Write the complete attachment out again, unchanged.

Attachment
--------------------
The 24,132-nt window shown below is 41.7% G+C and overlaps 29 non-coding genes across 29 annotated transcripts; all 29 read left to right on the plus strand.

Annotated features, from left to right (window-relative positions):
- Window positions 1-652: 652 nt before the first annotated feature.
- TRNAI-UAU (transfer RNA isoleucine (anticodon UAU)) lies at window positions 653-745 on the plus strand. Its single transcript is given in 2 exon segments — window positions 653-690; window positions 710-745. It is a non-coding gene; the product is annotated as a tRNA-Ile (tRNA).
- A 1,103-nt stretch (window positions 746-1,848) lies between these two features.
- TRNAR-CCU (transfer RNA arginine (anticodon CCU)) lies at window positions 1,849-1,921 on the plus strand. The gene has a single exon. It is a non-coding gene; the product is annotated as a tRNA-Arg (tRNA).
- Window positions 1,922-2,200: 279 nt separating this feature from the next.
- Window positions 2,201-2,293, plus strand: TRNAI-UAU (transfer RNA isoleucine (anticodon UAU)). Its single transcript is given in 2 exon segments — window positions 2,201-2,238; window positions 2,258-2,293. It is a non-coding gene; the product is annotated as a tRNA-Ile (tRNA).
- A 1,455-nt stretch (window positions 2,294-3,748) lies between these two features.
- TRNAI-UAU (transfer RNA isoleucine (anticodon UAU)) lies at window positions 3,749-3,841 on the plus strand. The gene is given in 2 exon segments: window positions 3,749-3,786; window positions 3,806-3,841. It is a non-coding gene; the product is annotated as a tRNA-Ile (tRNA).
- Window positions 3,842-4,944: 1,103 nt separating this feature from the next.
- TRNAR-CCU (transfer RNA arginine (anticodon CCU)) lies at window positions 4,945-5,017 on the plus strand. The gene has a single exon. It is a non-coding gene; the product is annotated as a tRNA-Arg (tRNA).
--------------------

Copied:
The 24,132-nt window shown below is 41.7% G+C and overlaps 29 non-coding genes across 29 annotated transcripts; all 29 read left to right on the plus strand.

Annotated features, from left to right (window-relative positions):
- Window positions 1-652: 652 nt before the first annotated feature.
- TRNAI-UAU (transfer RNA isoleucine (anticodon UAU)) lies at window positions 653-745 on the plus strand. Its single transcript is given in 2 exon segments — window positions 653-690; window positions 710-745. It is a non-coding gene; the product is annotated as a tRNA-Ile (tRNA).
- A 1,103-nt stretch (window positions 746-1,848) lies between these two features.
- TRNAR-CCU (transfer RNA arginine (anticodon CCU)) lies at window positions 1,849-1,921 on the plus strand. The gene has a single exon. It is a non-coding gene; the product is annotated as a tRNA-Arg (tRNA).
- Window positions 1,922-2,200: 279 nt separating this feature from the next.
- Window positions 2,201-2,293, plus strand: TRNAI-UAU (transfer RNA isoleucine (anticodon UAU)). Its single transcript is given in 2 exon segments — window positions 2,201-2,238; window positions 2,258-2,293. It is a non-coding gene; the product is annotated as a tRNA-Ile (tRNA).
- A 1,455-nt stretch (window positions 2,294-3,748) lies between these two features.
- TRNAI-UAU (transfer RNA isoleucine (anticodon UAU)) lies at window positions 3,749-3,841 on the plus strand. The gene is given in 2 exon segments: window positions 3,749-3,786; window positions 3,806-3,841. It is a non-coding gene; the product is annotated as a tRNA-Ile (tRNA).
- Window positions 3,842-4,944: 1,103 nt separating this feature from the next.
- TRNAR-CCU (transfer RNA arginine (anticodon CCU)) lies at window positions 4,945-5,017 on the plus strand. The gene has a single exon. It is a non-coding gene; the product is annotated as a tRNA-Arg (tRNA).